Auckland 1850 - A Voyage Made ‘Only for God’

‘I do not know how anyone could ever undertake such a voyage, except for God.’ That’s how Mother Cecilia Maher described the journey on which she led the first Sisters of Mercy to New Zealand in 1850.

She was not the first of her family drawn to Mercy. As a 17-year-old, her younger cousin Frances Warde had met Catherine McAuley in 1827 and was soon helping to care for Dublin’s poor and sick.

The first sister professed at Baggot Street, Frances Warde was chosen by the foundress to establish St Leo’s Convent in Carlow in 1837. Six years later, she would lead the first Sisters of Mercy to the United States. 

Mother Cecilia Maher, with St Mary’s Convent in Ponsonby built in 1862.

Cecilia Maher was 40 before she joined the Sisters of Mercy in Carlow. Born Ellen Maher in 1799, she became mentor to five step-sisters when her father remarried after her own mother’s death.

She entered the convent in 1838, took her vows in 1840 and two years later succeeded her cousin as novice mistress. In 1843 she was elected superior at St Leo’s, when Frances Warde resigned from that role.

It was to St Leo’s that Bishop Jean Baptiste Pompallier came in 1849, with a request from Māori women of Tamaki makaurau Auckland for ‘wahine tapu’ to teach and care for their people. He had already been to Belgium and France, seeking priests and sisters for the mission he had established in New Zealand 11 years earlier.

The small group which Mother Cecilia led included two sisters, two novices and a postulant. Another two sisters joined them in Dublin, travelling to London and on to Antwerp where they were met by the bishop and a group of clergy on board the Océanie for the eight-month voyage around the world.

During the trip, Bishop Pompallier taught the sisters Māori and preached to them in French. Mother Cecilia saw that the routines of convent life were maintained as closely as life at sea allowed. After two weeks in Sydney, the group landed in Auckland on 9 April 1850, the first Catholic sisters to reach these shores.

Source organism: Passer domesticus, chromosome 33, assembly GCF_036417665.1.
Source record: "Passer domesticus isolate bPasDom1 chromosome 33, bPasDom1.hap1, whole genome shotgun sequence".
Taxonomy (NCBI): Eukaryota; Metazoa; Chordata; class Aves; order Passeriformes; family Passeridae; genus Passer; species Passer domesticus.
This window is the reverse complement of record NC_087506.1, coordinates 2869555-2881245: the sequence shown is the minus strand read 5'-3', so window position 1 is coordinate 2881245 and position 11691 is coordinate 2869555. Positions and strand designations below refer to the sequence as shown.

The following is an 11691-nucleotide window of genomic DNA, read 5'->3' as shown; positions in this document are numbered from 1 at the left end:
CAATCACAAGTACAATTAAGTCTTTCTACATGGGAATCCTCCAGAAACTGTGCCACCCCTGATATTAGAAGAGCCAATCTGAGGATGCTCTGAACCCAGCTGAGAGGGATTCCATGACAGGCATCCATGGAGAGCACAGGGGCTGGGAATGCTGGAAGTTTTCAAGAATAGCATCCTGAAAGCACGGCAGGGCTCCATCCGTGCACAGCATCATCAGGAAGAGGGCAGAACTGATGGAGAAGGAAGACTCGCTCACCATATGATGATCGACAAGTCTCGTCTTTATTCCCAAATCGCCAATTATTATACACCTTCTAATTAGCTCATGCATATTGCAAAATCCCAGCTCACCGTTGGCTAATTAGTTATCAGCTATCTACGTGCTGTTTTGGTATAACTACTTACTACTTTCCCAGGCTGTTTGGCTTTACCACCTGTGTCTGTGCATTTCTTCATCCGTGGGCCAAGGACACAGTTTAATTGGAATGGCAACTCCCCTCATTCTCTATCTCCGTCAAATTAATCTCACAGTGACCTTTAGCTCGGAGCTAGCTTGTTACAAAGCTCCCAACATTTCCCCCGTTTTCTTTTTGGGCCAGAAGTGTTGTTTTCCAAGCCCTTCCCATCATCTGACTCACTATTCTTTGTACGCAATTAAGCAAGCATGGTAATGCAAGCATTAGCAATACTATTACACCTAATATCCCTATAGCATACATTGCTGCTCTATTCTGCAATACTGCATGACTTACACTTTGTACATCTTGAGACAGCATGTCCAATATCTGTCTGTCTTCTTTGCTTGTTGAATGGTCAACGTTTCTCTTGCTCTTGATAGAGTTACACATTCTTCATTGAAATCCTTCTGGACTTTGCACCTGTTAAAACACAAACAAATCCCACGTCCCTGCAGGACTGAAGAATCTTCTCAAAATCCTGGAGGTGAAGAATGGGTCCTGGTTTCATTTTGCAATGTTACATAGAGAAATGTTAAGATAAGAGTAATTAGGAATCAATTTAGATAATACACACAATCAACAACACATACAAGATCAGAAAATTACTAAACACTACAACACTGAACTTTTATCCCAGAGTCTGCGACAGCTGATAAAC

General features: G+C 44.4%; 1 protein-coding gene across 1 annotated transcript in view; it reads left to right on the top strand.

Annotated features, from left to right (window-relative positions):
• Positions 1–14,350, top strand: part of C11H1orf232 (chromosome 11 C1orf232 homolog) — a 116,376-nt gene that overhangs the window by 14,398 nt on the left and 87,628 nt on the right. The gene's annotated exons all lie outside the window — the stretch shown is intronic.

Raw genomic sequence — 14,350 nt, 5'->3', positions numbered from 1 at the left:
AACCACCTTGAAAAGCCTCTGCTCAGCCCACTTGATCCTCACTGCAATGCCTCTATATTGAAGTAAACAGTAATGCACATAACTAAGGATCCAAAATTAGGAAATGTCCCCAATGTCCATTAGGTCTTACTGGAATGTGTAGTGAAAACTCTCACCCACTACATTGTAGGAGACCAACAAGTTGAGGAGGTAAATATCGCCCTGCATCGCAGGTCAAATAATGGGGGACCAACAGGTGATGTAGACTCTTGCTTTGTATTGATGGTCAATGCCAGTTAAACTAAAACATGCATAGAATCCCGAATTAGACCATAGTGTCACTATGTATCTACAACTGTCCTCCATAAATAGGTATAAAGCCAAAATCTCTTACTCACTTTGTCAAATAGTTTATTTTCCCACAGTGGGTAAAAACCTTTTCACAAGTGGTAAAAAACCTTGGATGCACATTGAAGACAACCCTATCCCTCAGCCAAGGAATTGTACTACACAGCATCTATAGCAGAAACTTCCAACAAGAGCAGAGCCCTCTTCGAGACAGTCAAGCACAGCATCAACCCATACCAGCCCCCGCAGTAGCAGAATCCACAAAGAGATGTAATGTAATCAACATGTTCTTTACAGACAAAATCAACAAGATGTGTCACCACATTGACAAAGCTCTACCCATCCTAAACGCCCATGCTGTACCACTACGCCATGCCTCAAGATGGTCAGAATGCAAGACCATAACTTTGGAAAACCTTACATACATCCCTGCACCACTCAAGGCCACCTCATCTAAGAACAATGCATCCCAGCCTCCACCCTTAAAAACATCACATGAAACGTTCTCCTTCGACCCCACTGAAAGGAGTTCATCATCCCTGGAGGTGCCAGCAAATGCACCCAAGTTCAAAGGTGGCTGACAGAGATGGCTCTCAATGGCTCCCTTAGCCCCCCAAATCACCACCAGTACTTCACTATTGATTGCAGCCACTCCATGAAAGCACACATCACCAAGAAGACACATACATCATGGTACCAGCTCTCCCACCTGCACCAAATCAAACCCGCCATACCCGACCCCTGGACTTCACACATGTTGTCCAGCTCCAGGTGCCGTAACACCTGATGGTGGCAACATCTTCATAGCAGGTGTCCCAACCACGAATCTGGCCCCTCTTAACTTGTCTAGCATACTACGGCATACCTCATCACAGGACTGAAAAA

Within a day of their arrival, Mother Cecilia and her band began teaching 60 children in a small school next to St Patrick’s Church in Wyndham St.

They occupied an adjacent four-room house, until moving a few weeks later into the vacated presbytery. By mid-1851, a newly built St Patrick’s Convent in Hobson St housed sisters and orphans, with classrooms for small children and older girls.

To their tasks of teaching youngsters and caring for orphans, the sisters soon added the work of visiting the sick in their homes and at the Colonial Hospital, as well as prisoners in the city’s jail. One of these was a soldier sentenced for murder; Mother Cecilia spent time with him the day before he was hanged.

From Carlow came the idea of a two-tiered education system, with fees from the wealthy providing funds for teaching the poor. Soon after their arrival, the sisters opened their Select School, drawing pupils of all denominations from Auckland’s leading families.

Cecilia Maher’s dream of a motherhouse took shape on 18 acres of land in Ponsonby, made available by Bishop Pompallier. Built to house 60 sisters, the convent in New St was completed in 1863. Still standing today, the kauri chapel was blessed by the bishop in 1866.

Inspired by their Irish experience, the sisters’ mission was also shaped by forces at work in New Zealand. These included the growing tension between Māori and Pakeha, and the creation of military outposts like Onehunga and Howick, where Fencible soldiers and their families were soon asking for churches and schools. The sisters’ first branch house in Parnell was opened in 1862.

After the first Mater Hospital was opened in Dublin in 1861, Mother Cecilia hoped her sisters might run a similar facility, but it would be 22 years after her death before that dream was achieved. In 1900, Auckland’s Sisters of Mercy bought the large house in Mountain Rd which became the Mater (later Mercy) Hospital.

Mother Cecilia never returned to the Emerald Isle she left 28 years before, but the seeds planted before her death in 1878 have continued to grow and blossom.

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